For North Americans, Halloween time is filled with jack-o-lanterns, spooky or comical costumes, trick-or-treating, and excessive candy consumption. However, the period around Halloween Day also holds significance for many other cultures across the globe.
Although the names and origins vary, celebrations and activities around this time have one thing in common: the honoring of the undead. Regardless of where you may find yourself around the end of October, chances are you will be reminded of death in one form or another.
Here are the top ways cultures around the world celebrate what we know as Halloween.
Samhain: Derry, Northern Ireland
The roots of Halloween spring from Celtic tradition: Samhain is a Gaelic festival that is celebrated from Oct. 31 to Nov. 1, heralding the end of the harvest and the beginning of the darker half of the year.
Seen as a liminal time where the boundaries between the worlds of the living and the dead are thin, the Halloween celebrations in Derry are among the largest in Europe and some of the most famous in the world. Being recognized as the “Best Halloween Destination” in the world by USA Today has spurred event organizers to ramp up their efforts each year, mixing pagan ritual with fun the whole family can enjoy, including a fireworks show on the banks of the River Foyle.
Día De Los Muertos: Throughout Mexico
Although not associated with Halloween as we know it, El Día de los Muertos or the Day of the Dead is certainly a spooky event. From Oct. 31 to Nov. 2 throughout many parts of Mexico, altars are set up and offerings of marigolds, various candies, and breads are set out in honor of the deceased.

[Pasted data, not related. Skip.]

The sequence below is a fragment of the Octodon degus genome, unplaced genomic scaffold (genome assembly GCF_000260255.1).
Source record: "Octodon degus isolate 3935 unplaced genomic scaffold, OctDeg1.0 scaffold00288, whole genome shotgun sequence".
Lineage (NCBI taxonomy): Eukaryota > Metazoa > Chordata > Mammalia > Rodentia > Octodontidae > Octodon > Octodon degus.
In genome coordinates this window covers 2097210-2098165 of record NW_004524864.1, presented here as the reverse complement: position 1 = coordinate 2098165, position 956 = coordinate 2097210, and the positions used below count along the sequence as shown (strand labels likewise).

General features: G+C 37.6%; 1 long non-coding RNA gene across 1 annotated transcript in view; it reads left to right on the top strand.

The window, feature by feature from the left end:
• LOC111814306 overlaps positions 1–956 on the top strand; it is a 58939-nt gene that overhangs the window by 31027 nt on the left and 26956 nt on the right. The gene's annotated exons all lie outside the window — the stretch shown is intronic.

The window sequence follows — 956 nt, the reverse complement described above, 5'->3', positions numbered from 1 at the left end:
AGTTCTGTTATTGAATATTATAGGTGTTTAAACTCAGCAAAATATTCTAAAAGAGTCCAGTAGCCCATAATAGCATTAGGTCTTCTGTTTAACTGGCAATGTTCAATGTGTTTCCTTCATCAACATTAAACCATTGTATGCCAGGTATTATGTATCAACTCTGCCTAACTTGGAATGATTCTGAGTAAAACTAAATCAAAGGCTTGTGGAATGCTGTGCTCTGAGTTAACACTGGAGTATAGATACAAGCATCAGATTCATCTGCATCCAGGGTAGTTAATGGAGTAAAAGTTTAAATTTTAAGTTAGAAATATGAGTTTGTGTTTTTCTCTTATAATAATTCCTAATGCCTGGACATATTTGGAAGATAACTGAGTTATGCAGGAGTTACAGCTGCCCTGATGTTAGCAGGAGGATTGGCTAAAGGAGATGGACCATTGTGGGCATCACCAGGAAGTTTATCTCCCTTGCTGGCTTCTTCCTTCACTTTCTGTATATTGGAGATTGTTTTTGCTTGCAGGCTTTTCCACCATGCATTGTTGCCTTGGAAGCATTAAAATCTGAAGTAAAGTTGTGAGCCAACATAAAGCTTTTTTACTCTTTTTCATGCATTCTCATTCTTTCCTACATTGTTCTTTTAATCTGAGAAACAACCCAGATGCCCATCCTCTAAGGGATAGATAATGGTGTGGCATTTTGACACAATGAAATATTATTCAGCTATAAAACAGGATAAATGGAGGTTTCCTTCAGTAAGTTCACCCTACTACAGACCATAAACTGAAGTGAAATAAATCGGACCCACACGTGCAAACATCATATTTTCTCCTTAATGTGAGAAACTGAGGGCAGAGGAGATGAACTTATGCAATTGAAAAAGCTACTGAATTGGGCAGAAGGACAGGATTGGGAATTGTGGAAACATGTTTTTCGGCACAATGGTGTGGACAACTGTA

Processions, parades, and performances take place during this time with many adorning the traditional skull-shaped masks associated with the holiday. Particularly noteworthy are the shrines of Oaxaca, intricately decorated with petals of the cempasúchil flower, and the island of Janitzio, known for its massive graveyard where a festive vigil takes place. If you find yourself in Mexico around the end of October, this spectacular cultural event is not to be missed.
Halloween: Transylvania, Romania
The Transylvania Society of Dracula’s “Halloween in Transylvania” tour (Oct. 29 to Nov. 4) includes a visit to Bucharest to touch the walls erected by Prince Vlad five centuries ago, a witch trial reenactment, and a Halloween party at Castle Dracula. Afterlife insurance is available, good for those wishing to book a dance with Countess Dracula. In October, the days are short, and you don’t want to be caught on this side of the Carpathians without the Society as your guide. Tours are booked through The Company of Mysterious Journeys, who proclaim, “Everything we can imagine exists!”
Hungry Ghost Festival: Various Countries In Southeast Asia
The Hungry Ghost or Yu Lan Festival is celebrated for one month (starting Sept. 5) in various countries across Southeast Asia (including China, Vietnam, Taiwan, Singapore, and so on). In practice, it has some similarities to the Western version of Halloween, although its origins differ greatly.
Rooted in Buddhism, traditional belief claims that the gates of hell open on the 7th month of the lunar calendar, allowing ghosts to roam the realm of the living. If not properly attended to, these ghosts—believed to be the restless spirits of fallen ancestor—are known to become quite mischievous. In attempt to avoid any trouble with the undead, offerings of food and money are put out, incense is burned, and (in some cases) Chinese Opera is performed.
Celebrations of Halloween in Austria have more to do with devotion to the Catholic religion than they do with trick-or-treating or wearing comical costumes. Relating to All Saint’s Day or Seleenwoche, the period from Nov. 1–8 is dedicated to the gathering of families and the remembering of those who have fallen. Ceremonies in honor of saints and martyrs are held, special church services are attended, and prayers are recited for deceased acquaintances.
On Nov. 1, Allerheiligen takes place. Families visit the graves of loved ones and light candles in remembrance of them. Although considered quite a solemn holiday, it is said that the charged cosmic energies typically associated with Halloween night can still be felt during this time.
Pitru Paksha: India